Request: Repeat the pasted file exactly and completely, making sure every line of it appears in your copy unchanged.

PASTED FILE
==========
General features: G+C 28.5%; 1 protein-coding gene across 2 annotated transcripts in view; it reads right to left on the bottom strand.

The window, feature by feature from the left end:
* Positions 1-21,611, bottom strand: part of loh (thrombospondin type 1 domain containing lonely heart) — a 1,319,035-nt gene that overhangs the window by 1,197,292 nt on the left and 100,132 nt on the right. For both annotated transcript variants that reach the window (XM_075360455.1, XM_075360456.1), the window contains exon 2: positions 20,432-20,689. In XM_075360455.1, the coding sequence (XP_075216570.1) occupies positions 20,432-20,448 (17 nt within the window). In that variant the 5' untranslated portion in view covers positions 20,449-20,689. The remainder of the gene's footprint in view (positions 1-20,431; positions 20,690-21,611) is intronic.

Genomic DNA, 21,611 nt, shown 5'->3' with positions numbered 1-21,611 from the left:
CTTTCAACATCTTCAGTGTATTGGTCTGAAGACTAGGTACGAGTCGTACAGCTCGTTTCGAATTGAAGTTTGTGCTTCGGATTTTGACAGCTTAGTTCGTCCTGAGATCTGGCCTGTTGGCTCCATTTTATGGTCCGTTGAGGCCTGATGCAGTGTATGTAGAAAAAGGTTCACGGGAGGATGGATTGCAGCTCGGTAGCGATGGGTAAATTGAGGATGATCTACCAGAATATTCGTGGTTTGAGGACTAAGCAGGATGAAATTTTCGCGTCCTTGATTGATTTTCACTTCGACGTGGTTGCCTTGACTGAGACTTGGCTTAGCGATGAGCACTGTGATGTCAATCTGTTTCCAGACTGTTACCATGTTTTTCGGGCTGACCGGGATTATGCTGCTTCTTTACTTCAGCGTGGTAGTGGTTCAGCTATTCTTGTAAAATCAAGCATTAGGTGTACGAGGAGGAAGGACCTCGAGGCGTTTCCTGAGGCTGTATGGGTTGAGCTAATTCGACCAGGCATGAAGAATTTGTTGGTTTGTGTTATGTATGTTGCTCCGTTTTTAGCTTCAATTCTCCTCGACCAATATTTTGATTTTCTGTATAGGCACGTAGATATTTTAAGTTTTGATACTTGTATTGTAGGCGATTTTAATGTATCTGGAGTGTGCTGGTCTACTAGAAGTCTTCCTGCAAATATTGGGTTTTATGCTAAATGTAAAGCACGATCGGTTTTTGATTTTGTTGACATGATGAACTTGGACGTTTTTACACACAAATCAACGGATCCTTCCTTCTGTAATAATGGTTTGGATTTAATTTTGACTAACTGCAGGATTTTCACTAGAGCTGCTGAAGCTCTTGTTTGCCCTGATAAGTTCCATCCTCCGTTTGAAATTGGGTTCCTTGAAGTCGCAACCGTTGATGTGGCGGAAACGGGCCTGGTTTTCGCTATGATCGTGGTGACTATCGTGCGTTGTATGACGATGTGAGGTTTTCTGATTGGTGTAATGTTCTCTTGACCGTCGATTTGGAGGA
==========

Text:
General features: G+C 28.5%; 1 protein-coding gene across 2 annotated transcripts in view; it reads right to left on the bottom strand.

The window, feature by feature from the left end:
* Positions 1-21,611, bottom strand: part of loh (thrombospondin type 1 domain containing lonely heart) — a 1,319,035-nt gene that overhangs the window by 1,197,292 nt on the left and 100,132 nt on the right. For both annotated transcript variants that reach the window (XM_075360455.1, XM_075360456.1), the window contains exon 2: positions 20,432-20,689. In XM_075360455.1, the coding sequence (XP_075216570.1) occupies positions 20,432-20,448 (17 nt within the window). In that variant the 5' untranslated portion in view covers positions 20,449-20,689. The remainder of the gene's footprint in view (positions 1-20,431; positions 20,690-21,611) is intronic.

Genomic DNA, 21,611 nt, shown 5'->3' with positions numbered 1-21,611 from the left:
CTTTCAACATCTTCAGTGTATTGGTCTGAAGACTAGGTACGAGTCGTACAGCTCGTTTCGAATTGAAGTTTGTGCTTCGGATTTTGACAGCTTAGTTCGTCCTGAGATCTGGCCTGTTGGCTCCATTTTATGGTCCGTTGAGGCCTGATGCAGTGTATGTAGAAAAAGGTTCACGGGAGGATGGATTGCAGCTCGGTAGCGATGGGTAAATTGAGGATGATCTACCAGAATATTCGTGGTTTGAGGACTAAGCAGGATGAAATTTTCGCGTCCTTGATTGATTTTCACTTCGACGTGGTTGCCTTGACTGAGACTTGGCTTAGCGATGAGCACTGTGATGTCAATCTGTTTCCAGACTGTTACCATGTTTTTCGGGCTGACCGGGATTATGCTGCTTCTTTACTTCAGCGTGGTAGTGGTTCAGCTATTCTTGTAAAATCAAGCATTAGGTGTACGAGGAGGAAGGACCTCGAGGCGTTTCCTGAGGCTGTATGGGTTGAGCTAATTCGACCAGGCATGAAGAATTTGTTGGTTTGTGTTATGTATGTTGCTCCGTTTTTAGCTTCAATTCTCCTCGACCAATATTTTGATTTTCTGTATAGGCACGTAGATATTTTAAGTTTTGATACTTGTATTGTAGGCGATTTTAATGTATCTGGAGTGTGCTGGTCTACTAGAAGTCTTCCTGCAAATATTGGGTTTTATGCTAAATGTAAAGCACGATCGGTTTTTGATTTTGTTGACATGATGAACTTGGACGTTTTTACACACAAATCAACGGATCCTTCCTTCTGTAATAATGGTTTGGATTTAATTTTGACTAACTGCAGGATTTTCACTAGAGCTGCTGAAGCTCTTGTTTGCCCTGATAAGTTCCATCCTCCGTTTGAAATTGGGTTCCTTGAAGTCGCAACCGTTGATGTGGCGGAAACGGGCCTGGTTTTCGCTATGATCGTGGTGACTATCGTGCGTTGTATGACGATGTGAGGTTTTCTGATTGGTGTAATGTTCTCTTGACCGTCGATTTGGAGGA